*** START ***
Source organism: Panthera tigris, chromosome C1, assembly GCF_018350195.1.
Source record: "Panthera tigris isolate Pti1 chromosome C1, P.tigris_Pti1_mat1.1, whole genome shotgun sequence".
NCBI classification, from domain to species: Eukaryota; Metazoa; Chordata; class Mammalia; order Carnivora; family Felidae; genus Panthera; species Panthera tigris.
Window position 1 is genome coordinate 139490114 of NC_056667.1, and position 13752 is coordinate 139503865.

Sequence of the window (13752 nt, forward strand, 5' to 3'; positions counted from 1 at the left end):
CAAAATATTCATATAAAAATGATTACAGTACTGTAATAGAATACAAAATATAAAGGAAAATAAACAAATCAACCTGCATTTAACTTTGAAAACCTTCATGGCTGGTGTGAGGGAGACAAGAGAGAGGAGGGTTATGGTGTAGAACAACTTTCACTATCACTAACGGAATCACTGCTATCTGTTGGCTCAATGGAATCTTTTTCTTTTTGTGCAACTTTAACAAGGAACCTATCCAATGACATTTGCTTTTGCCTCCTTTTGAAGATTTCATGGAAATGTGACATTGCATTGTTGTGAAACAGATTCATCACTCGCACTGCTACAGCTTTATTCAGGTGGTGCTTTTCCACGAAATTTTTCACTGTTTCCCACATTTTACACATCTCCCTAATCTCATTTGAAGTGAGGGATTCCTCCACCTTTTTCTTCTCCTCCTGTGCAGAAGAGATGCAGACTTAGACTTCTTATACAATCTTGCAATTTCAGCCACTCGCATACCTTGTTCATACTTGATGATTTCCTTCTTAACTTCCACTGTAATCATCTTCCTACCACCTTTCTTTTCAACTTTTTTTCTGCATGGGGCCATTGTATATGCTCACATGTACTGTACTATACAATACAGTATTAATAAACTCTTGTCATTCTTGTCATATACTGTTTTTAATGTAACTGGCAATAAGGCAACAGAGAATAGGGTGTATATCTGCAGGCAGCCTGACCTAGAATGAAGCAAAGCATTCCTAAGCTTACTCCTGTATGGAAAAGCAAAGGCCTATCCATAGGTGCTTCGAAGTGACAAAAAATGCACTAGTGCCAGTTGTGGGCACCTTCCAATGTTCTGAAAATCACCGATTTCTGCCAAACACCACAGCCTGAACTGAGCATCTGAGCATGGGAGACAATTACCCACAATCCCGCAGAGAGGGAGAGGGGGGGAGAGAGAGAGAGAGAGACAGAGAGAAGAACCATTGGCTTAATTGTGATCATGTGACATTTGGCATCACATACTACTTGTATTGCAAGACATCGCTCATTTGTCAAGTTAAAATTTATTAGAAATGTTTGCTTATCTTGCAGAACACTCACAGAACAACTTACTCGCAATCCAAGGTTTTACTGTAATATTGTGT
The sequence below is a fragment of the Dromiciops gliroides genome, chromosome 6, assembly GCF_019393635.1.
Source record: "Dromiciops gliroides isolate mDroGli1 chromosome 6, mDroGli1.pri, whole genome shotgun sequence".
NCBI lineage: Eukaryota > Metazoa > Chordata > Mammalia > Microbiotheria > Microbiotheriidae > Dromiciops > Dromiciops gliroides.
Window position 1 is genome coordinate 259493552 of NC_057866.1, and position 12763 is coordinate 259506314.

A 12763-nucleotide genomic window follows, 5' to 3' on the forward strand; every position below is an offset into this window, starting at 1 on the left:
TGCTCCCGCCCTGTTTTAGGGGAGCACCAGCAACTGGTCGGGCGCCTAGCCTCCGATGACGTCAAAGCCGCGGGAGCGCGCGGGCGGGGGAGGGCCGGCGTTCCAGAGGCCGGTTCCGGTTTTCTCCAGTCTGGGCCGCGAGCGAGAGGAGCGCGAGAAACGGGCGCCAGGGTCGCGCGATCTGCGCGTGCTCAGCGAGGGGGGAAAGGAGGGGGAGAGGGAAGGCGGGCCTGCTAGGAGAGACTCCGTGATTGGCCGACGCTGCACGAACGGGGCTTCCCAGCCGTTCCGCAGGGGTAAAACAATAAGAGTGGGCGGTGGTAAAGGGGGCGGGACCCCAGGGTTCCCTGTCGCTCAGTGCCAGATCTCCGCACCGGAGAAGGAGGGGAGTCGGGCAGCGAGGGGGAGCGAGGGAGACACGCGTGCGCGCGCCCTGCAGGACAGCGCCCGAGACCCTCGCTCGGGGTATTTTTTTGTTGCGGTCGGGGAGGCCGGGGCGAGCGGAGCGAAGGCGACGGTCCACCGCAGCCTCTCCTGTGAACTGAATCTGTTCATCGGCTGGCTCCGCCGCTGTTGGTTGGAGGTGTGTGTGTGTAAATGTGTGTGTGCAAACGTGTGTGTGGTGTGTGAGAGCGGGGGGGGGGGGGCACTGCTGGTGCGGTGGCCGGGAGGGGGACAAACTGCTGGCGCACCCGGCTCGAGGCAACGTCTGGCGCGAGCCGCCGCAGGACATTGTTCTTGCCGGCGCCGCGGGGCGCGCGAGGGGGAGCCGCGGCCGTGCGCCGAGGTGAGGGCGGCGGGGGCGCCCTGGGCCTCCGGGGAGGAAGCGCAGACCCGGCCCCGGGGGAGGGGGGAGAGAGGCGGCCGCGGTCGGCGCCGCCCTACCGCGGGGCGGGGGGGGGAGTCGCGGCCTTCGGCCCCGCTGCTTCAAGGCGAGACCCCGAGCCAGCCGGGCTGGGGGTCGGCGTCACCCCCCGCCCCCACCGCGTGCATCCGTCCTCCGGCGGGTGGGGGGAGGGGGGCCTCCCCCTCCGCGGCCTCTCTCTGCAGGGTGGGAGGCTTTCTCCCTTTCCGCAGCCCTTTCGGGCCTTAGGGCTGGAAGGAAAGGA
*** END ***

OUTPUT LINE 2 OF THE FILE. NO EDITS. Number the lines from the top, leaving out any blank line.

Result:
Source record: "Panthera tigris isolate Pti1 chromosome C1, P.tigris_Pti1_mat1.1, whole genome shotgun sequence".